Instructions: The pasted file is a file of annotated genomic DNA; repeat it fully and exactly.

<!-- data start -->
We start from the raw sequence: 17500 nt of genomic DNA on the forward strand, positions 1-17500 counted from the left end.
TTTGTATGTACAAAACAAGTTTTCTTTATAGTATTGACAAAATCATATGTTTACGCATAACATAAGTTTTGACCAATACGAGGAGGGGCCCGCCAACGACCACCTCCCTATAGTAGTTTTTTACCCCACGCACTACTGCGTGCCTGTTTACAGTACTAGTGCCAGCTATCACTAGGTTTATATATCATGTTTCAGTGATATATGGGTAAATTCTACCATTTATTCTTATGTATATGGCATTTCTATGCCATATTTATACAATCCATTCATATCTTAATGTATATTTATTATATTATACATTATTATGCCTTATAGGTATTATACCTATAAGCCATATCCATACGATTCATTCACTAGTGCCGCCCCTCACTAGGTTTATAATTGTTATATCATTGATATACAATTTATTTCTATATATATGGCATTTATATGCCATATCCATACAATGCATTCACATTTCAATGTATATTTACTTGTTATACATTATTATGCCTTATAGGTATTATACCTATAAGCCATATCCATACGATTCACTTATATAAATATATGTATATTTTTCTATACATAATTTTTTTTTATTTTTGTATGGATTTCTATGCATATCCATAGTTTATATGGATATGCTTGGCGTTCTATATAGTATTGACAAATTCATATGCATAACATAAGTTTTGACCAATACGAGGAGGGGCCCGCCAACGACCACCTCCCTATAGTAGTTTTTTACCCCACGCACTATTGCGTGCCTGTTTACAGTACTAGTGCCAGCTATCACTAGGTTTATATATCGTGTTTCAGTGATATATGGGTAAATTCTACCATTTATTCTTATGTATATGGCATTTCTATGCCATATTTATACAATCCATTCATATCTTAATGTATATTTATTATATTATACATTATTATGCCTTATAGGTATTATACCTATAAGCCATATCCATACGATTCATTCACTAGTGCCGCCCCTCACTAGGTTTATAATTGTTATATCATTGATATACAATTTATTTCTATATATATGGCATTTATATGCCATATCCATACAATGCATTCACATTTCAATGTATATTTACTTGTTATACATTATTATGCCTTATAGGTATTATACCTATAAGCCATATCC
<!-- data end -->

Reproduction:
We start from the raw sequence: 17500 nt of genomic DNA on the forward strand, positions 1-17500 counted from the left end.
TTTGTATGTACAAAACAAGTTTTCTTTATAGTATTGACAAAATCATATGTTTACGCATAACATAAGTTTTGACCAATACGAGGAGGGGCCCGCCAACGACCACCTCCCTATAGTAGTTTTTTACCCCACGCACTACTGCGTGCCTGTTTACAGTACTAGTGCCAGCTATCACTAGGTTTATATATCATGTTTCAGTGATATATGGGTAAATTCTACCATTTATTCTTATGTATATGGCATTTCTATGCCATATTTATACAATCCATTCATATCTTAATGTATATTTATTATATTATACATTATTATGCCTTATAGGTATTATACCTATAAGCCATATCCATACGATTCATTCACTAGTGCCGCCCCTCACTAGGTTTATAATTGTTATATCATTGATATACAATTTATTTCTATATATATGGCATTTATATGCCATATCCATACAATGCATTCACATTTCAATGTATATTTACTTGTTATACATTATTATGCCTTATAGGTATTATACCTATAAGCCATATCCATACGATTCACTTATATAAATATATGTATATTTTTCTATACATAATTTTTTTTTATTTTTGTATGGATTTCTATGCATATCCATAGTTTATATGGATATGCTTGGCGTTCTATATAGTATTGACAAATTCATATGCATAACATAAGTTTTGACCAATACGAGGAGGGGCCCGCCAACGACCACCTCCCTATAGTAGTTTTTTACCCCACGCACTATTGCGTGCCTGTTTACAGTACTAGTGCCAGCTATCACTAGGTTTATATATCGTGTTTCAGTGATATATGGGTAAATTCTACCATTTATTCTTATGTATATGGCATTTCTATGCCATATTTATACAATCCATTCATATCTTAATGTATATTTATTATATTATACATTATTATGCCTTATAGGTATTATACCTATAAGCCATATCCATACGATTCATTCACTAGTGCCGCCCCTCACTAGGTTTATAATTGTTATATCATTGATATACAATTTATTTCTATATATATGGCATTTATATGCCATATCCATACAATGCATTCACATTTCAATGTATATTTACTTGTTATACATTATTATGCCTTATAGGTATTATACCTATAAGCCATATCC